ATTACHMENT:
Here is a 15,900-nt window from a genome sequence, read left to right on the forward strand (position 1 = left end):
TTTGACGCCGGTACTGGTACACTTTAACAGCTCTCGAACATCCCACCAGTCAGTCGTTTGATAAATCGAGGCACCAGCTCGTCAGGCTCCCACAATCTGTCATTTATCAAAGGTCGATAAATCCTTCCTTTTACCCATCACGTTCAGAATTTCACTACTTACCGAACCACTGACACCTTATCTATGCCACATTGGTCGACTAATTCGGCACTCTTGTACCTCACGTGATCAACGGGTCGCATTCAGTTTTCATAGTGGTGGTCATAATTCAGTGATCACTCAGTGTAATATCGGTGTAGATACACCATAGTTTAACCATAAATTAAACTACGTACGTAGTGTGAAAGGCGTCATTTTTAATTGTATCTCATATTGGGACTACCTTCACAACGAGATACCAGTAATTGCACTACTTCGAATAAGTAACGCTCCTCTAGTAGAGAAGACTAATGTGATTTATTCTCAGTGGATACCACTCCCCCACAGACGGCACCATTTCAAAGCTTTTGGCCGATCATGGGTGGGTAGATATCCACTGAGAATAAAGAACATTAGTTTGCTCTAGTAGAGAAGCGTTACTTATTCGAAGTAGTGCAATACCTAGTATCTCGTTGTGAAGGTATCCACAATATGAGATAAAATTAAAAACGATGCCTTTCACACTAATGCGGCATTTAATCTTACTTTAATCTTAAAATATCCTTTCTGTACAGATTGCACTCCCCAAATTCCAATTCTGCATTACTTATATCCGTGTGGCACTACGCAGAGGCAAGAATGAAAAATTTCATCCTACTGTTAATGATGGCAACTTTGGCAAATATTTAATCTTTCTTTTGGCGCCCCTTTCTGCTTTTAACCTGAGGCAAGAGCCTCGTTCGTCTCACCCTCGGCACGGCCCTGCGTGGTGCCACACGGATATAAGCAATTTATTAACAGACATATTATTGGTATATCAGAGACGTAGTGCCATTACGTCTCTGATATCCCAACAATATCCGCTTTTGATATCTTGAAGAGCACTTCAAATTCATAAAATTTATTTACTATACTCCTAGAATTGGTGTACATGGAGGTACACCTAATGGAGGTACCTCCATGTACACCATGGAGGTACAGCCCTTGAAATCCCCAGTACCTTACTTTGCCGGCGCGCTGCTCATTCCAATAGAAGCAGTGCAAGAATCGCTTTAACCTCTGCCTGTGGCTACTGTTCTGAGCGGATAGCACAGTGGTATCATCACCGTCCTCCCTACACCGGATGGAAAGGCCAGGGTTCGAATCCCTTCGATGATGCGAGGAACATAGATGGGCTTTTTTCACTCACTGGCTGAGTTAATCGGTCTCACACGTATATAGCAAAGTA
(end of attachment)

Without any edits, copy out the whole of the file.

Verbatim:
Here is a 15,900-nt window from a genome sequence, read left to right on the forward strand (position 1 = left end):
TTTGACGCCGGTACTGGTACACTTTAACAGCTCTCGAACATCCCACCAGTCAGTCGTTTGATAAATCGAGGCACCAGCTCGTCAGGCTCCCACAATCTGTCATTTATCAAAGGTCGATAAATCCTTCCTTTTACCCATCACGTTCAGAATTTCACTACTTACCGAACCACTGACACCTTATCTATGCCACATTGGTCGACTAATTCGGCACTCTTGTACCTCACGTGATCAACGGGTCGCATTCAGTTTTCATAGTGGTGGTCATAATTCAGTGATCACTCAGTGTAATATCGGTGTAGATACACCATAGTTTAACCATAAATTAAACTACGTACGTAGTGTGAAAGGCGTCATTTTTAATTGTATCTCATATTGGGACTACCTTCACAACGAGATACCAGTAATTGCACTACTTCGAATAAGTAACGCTCCTCTAGTAGAGAAGACTAATGTGATTTATTCTCAGTGGATACCACTCCCCCACAGACGGCACCATTTCAAAGCTTTTGGCCGATCATGGGTGGGTAGATATCCACTGAGAATAAAGAACATTAGTTTGCTCTAGTAGAGAAGCGTTACTTATTCGAAGTAGTGCAATACCTAGTATCTCGTTGTGAAGGTATCCACAATATGAGATAAAATTAAAAACGATGCCTTTCACACTAATGCGGCATTTAATCTTACTTTAATCTTAAAATATCCTTTCTGTACAGATTGCACTCCCCAAATTCCAATTCTGCATTACTTATATCCGTGTGGCACTACGCAGAGGCAAGAATGAAAAATTTCATCCTACTGTTAATGATGGCAACTTTGGCAAATATTTAATCTTTCTTTTGGCGCCCCTTTCTGCTTTTAACCTGAGGCAAGAGCCTCGTTCGTCTCACCCTCGGCACGGCCCTGCGTGGTGCCACACGGATATAAGCAATTTATTAACAGACATATTATTGGTATATCAGAGACGTAGTGCCATTACGTCTCTGATATCCCAACAATATCCGCTTTTGATATCTTGAAGAGCACTTCAAATTCATAAAATTTATTTACTATACTCCTAGAATTGGTGTACATGGAGGTACACCTAATGGAGGTACCTCCATGTACACCATGGAGGTACAGCCCTTGAAATCCCCAGTACCTTACTTTGCCGGCGCGCTGCTCATTCCAATAGAAGCAGTGCAAGAATCGCTTTAACCTCTGCCTGTGGCTACTGTTCTGAGCGGATAGCACAGTGGTATCATCACCGTCCTCCCTACACCGGATGGAAAGGCCAGGGTTCGAATCCCTTCGATGATGCGAGGAACATAGATGGGCTTTTTTCACTCACTGGCTGAGTTAATCGGTCTCACACGTATATAGCAAAGTA